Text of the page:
Blogs > Northern Ohio Local Politics

Politics is big in these parts, and we’ve got it covered. John Arthur Hutchison and other staff writers will offer their inside information on the events, big news and little moments of the local political scene in Lake, Geauga and eastern Cuyahoga counties.

Thursday, October 28, 2010

A tool to make voting easier

If you're having trouble deciding among the U.S. Senate and House candidates in these next few days before the election, consider checking out Project Vote Smart's VoteEasy tool, which takes your position on various topic to match you up with the candidates most like you.

Choose your state and enter your ZIP code, then select an issue to input how you feel and how important that is to you. The Senate and House candidates (pictured on yard signs) will move on the lawn depending on your answers, so you can see how each one's opinions compare to yours. Click on the yard signs to learn more about each of the candidates, including their education, experience, voting record, and interest group ratings and endorsements.

Still looking for information on candidates, races and voting? Check out The News-Herald's election page.

-- Cheryl Sadler

Labels: ,

Wednesday, October 27, 2010

You know it's the week before an election when...

.... seemingly minor issues become major topics of debate.

Take Mentor City Council's special meeting this week. It was scheduled after a vote on a minor rezoning for a subdivision on Becker Avenue was blocked last week by three ward councilmen and Councilman at large Ron Micchia, who is seeking his old Ward 4 seat again this election.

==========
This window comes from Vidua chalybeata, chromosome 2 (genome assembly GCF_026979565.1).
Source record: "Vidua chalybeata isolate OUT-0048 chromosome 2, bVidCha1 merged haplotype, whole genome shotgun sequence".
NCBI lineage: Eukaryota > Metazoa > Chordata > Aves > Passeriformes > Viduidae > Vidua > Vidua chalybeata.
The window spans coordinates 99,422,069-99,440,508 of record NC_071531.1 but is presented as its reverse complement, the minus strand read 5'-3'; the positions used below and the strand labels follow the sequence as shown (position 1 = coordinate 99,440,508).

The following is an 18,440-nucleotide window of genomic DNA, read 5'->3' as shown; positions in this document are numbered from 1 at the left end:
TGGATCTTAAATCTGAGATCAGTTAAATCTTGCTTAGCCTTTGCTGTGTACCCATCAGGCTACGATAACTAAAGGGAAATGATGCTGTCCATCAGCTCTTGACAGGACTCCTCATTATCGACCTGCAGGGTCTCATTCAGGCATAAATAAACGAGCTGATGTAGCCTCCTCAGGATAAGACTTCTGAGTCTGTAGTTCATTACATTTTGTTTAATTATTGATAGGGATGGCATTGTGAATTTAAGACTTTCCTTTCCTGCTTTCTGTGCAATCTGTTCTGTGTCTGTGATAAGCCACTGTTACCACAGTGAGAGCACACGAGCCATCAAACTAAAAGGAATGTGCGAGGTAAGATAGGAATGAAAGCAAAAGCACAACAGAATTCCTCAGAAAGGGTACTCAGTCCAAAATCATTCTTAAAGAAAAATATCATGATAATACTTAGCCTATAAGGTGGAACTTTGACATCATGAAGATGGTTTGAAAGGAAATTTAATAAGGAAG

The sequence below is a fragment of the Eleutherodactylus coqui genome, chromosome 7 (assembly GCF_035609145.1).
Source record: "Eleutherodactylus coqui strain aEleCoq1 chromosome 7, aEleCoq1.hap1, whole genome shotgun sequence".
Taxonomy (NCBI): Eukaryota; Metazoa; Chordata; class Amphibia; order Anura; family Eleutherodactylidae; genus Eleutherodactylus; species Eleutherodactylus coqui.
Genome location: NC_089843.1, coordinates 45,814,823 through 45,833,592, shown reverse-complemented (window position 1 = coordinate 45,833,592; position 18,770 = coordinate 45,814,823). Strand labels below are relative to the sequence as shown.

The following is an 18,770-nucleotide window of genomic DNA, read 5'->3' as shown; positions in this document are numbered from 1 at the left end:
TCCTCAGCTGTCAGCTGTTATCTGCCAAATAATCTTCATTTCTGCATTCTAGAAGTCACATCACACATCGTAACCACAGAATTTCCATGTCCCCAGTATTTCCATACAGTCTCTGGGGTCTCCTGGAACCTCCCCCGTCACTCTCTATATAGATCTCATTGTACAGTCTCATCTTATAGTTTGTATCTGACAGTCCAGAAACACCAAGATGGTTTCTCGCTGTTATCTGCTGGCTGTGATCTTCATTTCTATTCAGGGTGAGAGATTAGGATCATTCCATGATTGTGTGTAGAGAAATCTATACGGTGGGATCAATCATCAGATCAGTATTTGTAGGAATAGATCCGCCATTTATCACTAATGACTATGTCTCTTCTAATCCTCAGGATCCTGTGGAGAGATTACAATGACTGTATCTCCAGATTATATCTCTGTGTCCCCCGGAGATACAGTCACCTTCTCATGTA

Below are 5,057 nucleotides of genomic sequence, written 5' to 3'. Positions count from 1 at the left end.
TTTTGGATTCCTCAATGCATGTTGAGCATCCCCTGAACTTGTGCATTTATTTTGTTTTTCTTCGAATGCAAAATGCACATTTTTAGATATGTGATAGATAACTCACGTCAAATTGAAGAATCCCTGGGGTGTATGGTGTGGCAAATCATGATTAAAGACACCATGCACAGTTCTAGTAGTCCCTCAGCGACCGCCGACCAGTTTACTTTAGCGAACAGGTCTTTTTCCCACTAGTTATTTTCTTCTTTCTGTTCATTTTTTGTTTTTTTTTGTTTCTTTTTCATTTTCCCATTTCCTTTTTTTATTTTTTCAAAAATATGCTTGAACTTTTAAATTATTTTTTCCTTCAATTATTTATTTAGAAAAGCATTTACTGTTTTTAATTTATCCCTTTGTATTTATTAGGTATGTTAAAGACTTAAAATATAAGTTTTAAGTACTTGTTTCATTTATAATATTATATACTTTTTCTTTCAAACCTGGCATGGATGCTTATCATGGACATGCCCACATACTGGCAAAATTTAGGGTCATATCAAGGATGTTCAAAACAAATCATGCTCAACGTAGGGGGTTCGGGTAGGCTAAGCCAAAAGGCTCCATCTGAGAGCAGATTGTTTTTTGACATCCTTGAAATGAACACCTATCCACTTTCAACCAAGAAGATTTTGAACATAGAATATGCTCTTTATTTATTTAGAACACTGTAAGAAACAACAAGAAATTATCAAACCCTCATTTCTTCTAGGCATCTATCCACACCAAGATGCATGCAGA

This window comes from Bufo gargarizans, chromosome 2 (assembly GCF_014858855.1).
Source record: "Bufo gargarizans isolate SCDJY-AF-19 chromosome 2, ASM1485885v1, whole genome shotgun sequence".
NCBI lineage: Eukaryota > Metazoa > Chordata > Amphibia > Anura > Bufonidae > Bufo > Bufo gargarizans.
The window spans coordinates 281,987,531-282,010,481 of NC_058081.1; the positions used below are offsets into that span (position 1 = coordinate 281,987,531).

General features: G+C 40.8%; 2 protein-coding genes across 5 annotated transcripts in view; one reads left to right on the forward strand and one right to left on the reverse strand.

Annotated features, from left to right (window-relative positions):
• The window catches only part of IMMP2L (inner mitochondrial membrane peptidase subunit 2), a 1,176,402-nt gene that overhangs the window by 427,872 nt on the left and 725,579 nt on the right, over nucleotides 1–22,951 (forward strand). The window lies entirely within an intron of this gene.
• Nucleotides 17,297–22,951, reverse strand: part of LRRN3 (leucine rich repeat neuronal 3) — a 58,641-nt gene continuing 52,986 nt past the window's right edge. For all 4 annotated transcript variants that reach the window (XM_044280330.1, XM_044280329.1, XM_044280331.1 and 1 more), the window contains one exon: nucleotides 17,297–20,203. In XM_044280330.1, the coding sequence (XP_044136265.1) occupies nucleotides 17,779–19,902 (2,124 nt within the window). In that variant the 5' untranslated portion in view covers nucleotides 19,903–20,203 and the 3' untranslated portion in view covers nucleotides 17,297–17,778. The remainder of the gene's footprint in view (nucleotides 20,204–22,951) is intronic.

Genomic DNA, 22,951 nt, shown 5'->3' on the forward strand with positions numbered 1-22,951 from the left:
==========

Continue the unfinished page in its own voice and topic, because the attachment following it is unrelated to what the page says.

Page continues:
Micchia was concerned that the church across the street would be required to tie into the sanitary sewer line and that it could be costly. He was told by the administration and the developer that the only entities that could determine that were the county and the EPA, regardless of whether the property was rezoned, according to Councilman at large Ray Kirchner.

"He insisted on playing games and, after much back and forth, we forced a vote to suspend, which failed because Walsh, Bucey & Aliberti went along with him," Kirchner said, "even though Walsh said there was nothing the city could do about it."

It was later learned that the church had tapped in several years ago. Ward 4 candidates John Krueger and Erik Bednarcik accused Micchia of being politically motivated.
Micchia defended himself, saying there were too many unanswered questions to vote last week. The exchange between he and Kircher got heated, according to witnesses.

The item ultimately passed 7-0.
"Seven days off the normal schedule," Micchia said. "That's not consequential.
And in seven more days, perhaps the council meeting will be a bit more subdued.

-- Betsy Scott,

Tuesday, October 26, 2010

Poles apart, LaTourette and Strickland get endorsements from pro- and anti-hunting groups

In a world of political parallel universes incumbent Democrat Governor Ted Strickland and incumbent U.S. Rep. Steven LaTourette (R-Bainbridge Township) have received endorsements from the opposite poles of sportsmen-related issues.

Both Strickland and LaTourette have the unqualified endorsement of the National Rifle Association. And now each has garnered the likewise enthusiastic support of the Humane Society Legislative Fund, the political action arm of the Humane Society of the United States which is generally regarded as the nation’s most potent and richest anti-hunting, anti-fishing and anti-trapping organization.
That the HSUS’ Legislative Fund is backing Strickland rankles several former Ohio Department of Natural Resources officials, including those who were appointed during Republican administrations. And at least one of these officials - Mike Budzik, retired chief of the Ohio Division of Wildlife - has formally endorsed Strickland’s Republican opponent, John Kasich.
Budzik has even cut a recorded telephone message that was recently sent to Ohio sportsmen and which calls for the support of his candidate of choice.
The Humane Society Legislative Fund endorsement stems from Strickland’s backing of an agreement with the HSUS to tighten farm animal care standards in exchange for the group’s withdrawal of a statewide referendum on the issue.
Strickland’s NRA endorsement arrived because of the governor’s long-standing support for Second Amendment rights issues and pro-sportsmen’s positions.
That the HSUS’ political wing is backing Strickland does not surprise Budzik, though it certainly upsets him.